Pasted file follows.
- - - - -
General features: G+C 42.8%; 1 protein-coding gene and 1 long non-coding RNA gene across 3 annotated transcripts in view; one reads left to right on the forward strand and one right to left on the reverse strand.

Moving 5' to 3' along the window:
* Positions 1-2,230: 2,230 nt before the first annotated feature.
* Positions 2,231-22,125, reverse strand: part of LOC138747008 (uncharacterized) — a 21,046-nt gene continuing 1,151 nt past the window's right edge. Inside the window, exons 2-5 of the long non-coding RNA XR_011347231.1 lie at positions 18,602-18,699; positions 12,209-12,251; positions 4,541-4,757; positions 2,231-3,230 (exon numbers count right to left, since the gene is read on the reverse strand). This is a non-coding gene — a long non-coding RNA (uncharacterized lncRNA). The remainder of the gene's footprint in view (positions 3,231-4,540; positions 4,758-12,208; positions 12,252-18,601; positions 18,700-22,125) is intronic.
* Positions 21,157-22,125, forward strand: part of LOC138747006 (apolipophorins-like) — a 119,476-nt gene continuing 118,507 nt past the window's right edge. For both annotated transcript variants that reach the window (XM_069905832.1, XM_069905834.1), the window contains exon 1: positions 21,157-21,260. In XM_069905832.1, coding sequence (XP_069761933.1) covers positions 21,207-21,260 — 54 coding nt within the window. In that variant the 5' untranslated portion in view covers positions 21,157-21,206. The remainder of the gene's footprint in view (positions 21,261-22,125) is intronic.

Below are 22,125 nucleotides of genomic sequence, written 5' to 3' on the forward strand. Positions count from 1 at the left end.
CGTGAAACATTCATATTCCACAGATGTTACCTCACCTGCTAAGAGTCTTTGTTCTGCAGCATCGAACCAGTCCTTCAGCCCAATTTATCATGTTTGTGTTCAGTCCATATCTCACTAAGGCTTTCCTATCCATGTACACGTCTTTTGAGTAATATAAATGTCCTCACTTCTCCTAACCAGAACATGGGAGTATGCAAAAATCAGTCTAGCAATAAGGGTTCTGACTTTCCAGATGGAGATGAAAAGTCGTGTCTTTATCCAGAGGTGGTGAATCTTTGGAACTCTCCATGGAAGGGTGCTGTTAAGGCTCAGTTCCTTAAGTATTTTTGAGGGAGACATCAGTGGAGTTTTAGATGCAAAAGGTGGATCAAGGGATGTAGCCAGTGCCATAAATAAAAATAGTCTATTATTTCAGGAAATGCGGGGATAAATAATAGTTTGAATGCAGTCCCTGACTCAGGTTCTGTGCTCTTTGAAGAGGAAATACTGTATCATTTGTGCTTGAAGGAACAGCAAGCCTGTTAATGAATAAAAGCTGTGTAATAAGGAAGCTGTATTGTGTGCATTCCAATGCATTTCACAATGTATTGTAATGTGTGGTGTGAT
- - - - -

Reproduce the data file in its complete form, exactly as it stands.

General features: G+C 42.8%; 1 protein-coding gene and 1 long non-coding RNA gene across 3 annotated transcripts in view; one reads left to right on the forward strand and one right to left on the reverse strand.

Moving 5' to 3' along the window:
* Positions 1-2,230: 2,230 nt before the first annotated feature.
* Positions 2,231-22,125, reverse strand: part of LOC138747008 (uncharacterized) — a 21,046-nt gene continuing 1,151 nt past the window's right edge. Inside the window, exons 2-5 of the long non-coding RNA XR_011347231.1 lie at positions 18,602-18,699; positions 12,209-12,251; positions 4,541-4,757; positions 2,231-3,230 (exon numbers count right to left, since the gene is read on the reverse strand). This is a non-coding gene — a long non-coding RNA (uncharacterized lncRNA). The remainder of the gene's footprint in view (positions 3,231-4,540; positions 4,758-12,208; positions 12,252-18,601; positions 18,700-22,125) is intronic.
* Positions 21,157-22,125, forward strand: part of LOC138747006 (apolipophorins-like) — a 119,476-nt gene continuing 118,507 nt past the window's right edge. For both annotated transcript variants that reach the window (XM_069905832.1, XM_069905834.1), the window contains exon 1: positions 21,157-21,260. In XM_069905832.1, coding sequence (XP_069761933.1) covers positions 21,207-21,260 — 54 coding nt within the window. In that variant the 5' untranslated portion in view covers positions 21,157-21,206. The remainder of the gene's footprint in view (positions 21,261-22,125) is intronic.

Below are 22,125 nucleotides of genomic sequence, written 5' to 3' on the forward strand. Positions count from 1 at the left end.
CGTGAAACATTCATATTCCACAGATGTTACCTCACCTGCTAAGAGTCTTTGTTCTGCAGCATCGAACCAGTCCTTCAGCCCAATTTATCATGTTTGTGTTCAGTCCATATCTCACTAAGGCTTTCCTATCCATGTACACGTCTTTTGAGTAATATAAATGTCCTCACTTCTCCTAACCAGAACATGGGAGTATGCAAAAATCAGTCTAGCAATAAGGGTTCTGACTTTCCAGATGGAGATGAAAAGTCGTGTCTTTATCCAGAGGTGGTGAATCTTTGGAACTCTCCATGGAAGGGTGCTGTTAAGGCTCAGTTCCTTAAGTATTTTTGAGGGAGACATCAGTGGAGTTTTAGATGCAAAAGGTGGATCAAGGGATGTAGCCAGTGCCATAAATAAAAATAGTCTATTATTTCAGGAAATGCGGGGATAAATAATAGTTTGAATGCAGTCCCTGACTCAGGTTCTGTGCTCTTTGAAGAGGAAATACTGTATCATTTGTGCTTGAAGGAACAGCAAGCCTGTTAATGAATAAAAGCTGTGTAATAAGGAAGCTGTATTGTGTGCATTCCAATGCATTTCACAATGTATTGTAATGTGTGGTGTGAT